Resources

  • Occupational Profiles
  • Information Sessions
  • Real-time Career Chat
  • Career E-Alerts
  • One-on-one Career Consultations
  • LSAT, GMAT, and GRE Information
 

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6. How can working while going to school help my student?

Having relevant experience in a competitive job market is critical. Your son or daughter can sample career options through work terms, internships, on-campus employment, summer employment, and volunteer work. The Centre for Career Development administers several on-campus employment programs which serve to provide meaningful skill development opportunities. Students can also visit the Student Volunteer Bureau for information on volunteer opportunities. For more information on cooperative education degree programs, visit the Cooperative Education website.

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7. Where can my student find on-campus employment?

On-campus employment opportunities are offered through the Centre for Career Development and include MUCEP, GradSWEP, and SWASP grants. All these job opportunities are located on campus and offer flexible hours to work around the student’s schedule.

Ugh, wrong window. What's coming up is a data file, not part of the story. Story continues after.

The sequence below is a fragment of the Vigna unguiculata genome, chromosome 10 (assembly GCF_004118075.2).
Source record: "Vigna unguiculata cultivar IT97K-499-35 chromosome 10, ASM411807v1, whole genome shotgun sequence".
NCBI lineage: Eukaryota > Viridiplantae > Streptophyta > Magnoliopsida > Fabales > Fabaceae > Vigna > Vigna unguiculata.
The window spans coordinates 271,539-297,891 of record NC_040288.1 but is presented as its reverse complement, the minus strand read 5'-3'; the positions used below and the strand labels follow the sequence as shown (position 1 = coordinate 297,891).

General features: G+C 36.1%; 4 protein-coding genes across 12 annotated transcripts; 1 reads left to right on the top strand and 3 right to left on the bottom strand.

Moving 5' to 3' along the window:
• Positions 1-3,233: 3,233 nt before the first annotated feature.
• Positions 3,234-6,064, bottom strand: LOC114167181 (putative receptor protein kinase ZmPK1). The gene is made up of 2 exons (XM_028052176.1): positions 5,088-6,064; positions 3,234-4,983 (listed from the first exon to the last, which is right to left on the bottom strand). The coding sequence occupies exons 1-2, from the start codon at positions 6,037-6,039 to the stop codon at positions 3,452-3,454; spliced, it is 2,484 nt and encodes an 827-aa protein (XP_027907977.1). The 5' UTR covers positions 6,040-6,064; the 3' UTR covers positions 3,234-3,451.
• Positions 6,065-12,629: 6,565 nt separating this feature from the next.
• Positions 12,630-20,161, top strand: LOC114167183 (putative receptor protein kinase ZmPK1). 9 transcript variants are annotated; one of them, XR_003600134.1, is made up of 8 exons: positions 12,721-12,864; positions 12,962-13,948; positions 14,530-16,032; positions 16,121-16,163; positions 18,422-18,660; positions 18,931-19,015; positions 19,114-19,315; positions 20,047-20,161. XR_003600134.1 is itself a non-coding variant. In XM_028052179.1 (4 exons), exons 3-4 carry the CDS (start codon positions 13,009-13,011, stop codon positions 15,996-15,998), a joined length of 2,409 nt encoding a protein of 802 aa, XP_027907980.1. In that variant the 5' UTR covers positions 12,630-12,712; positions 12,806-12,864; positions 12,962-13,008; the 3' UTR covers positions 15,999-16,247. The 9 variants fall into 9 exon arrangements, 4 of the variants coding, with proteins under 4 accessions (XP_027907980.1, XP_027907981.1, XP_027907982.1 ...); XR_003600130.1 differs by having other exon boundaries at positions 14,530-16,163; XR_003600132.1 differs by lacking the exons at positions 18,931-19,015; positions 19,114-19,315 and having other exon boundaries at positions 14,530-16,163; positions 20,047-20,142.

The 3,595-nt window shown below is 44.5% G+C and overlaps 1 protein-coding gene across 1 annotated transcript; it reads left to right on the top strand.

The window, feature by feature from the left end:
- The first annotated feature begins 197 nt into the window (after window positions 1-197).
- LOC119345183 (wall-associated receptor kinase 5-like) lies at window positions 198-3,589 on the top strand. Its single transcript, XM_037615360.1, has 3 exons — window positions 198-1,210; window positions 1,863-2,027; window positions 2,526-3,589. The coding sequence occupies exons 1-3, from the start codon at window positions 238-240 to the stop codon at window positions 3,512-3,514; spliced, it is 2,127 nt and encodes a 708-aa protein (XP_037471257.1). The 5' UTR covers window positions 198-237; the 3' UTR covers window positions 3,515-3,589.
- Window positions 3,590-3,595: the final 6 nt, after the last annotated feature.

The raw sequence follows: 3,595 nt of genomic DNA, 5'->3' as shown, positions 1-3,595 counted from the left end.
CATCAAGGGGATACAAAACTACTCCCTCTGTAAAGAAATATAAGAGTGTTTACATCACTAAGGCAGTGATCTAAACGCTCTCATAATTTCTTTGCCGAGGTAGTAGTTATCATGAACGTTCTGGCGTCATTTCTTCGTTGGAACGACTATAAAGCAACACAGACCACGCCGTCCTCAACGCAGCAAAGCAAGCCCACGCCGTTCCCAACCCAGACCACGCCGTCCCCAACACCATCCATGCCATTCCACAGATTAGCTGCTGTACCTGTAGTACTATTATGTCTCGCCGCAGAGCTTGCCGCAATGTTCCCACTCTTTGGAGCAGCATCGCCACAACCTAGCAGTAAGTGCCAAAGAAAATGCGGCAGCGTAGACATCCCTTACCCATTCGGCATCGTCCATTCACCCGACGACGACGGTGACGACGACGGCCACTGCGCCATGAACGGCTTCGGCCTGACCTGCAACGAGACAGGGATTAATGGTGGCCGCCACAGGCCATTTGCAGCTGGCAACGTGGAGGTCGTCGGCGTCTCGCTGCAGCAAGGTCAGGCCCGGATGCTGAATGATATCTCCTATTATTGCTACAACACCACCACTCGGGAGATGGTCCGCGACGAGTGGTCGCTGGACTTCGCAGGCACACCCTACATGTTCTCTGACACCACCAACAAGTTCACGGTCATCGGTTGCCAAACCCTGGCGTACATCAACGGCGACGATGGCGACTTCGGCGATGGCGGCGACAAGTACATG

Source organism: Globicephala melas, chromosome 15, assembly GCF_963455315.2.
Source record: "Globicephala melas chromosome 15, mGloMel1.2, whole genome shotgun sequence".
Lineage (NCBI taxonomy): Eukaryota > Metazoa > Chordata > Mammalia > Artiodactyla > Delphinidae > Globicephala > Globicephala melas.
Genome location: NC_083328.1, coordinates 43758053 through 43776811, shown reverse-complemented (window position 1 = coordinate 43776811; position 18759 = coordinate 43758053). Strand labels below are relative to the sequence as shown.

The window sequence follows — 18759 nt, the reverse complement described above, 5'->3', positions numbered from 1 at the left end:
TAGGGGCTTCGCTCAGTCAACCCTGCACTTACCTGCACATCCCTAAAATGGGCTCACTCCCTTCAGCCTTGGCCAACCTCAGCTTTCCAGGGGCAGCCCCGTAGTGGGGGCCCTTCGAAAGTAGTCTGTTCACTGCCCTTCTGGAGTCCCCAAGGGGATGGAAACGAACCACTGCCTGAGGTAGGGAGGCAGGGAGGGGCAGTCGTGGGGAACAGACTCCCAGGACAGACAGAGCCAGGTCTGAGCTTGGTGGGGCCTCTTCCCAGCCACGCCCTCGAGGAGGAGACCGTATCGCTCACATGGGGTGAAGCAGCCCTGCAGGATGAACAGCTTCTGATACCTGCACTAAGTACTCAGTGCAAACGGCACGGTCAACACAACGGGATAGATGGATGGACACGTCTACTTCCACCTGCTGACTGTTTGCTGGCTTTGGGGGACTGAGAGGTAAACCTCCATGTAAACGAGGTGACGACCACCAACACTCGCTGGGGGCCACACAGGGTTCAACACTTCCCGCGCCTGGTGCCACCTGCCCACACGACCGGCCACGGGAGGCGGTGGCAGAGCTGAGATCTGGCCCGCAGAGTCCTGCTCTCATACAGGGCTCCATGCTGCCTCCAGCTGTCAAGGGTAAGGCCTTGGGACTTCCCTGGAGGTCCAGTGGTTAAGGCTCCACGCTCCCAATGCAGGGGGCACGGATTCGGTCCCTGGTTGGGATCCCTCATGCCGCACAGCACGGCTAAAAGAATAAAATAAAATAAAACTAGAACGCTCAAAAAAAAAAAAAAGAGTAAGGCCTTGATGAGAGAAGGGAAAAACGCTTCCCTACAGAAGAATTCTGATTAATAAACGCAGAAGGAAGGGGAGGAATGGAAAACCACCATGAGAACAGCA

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8. Where can I find information about on-campus career development events and sessions?

Information about on-campus events can be found through the Online Calendar of Events at www.mun.ca/cdel/career_students/calendar.php or by signing up for the listserv at www.mun.ca/cdel/career_students/listserv.php . As well, events are advertised through posters located in various areas throughout campus. Information can also be found by contacting the Centre for Career Development at 864-2033, or by email at cdel@mun.ca.

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9. How can the Center for Career Development help my student find a job?

The Center for Career Development offers many services that can help your student find a job that relates to his/her experience. The center offers a job search workshop which gives different techniques on finding employment. The Center also offers employer information sessions throughout the year which give an idea of who is hiring, who they are looking for, and what skills are of interest. Your student can visit the Center for Career development to drop of their resume and cover letter to be critiqued, and also book a mock interview to better prepare them for their job search. The Center also houses a variety of books and several computers that can be used in all job search activities. Finally each year the Center for Career Development puts off a Career and Graduate School Fair that gives students the opportunity to network with employers, ask questions and submit résumés.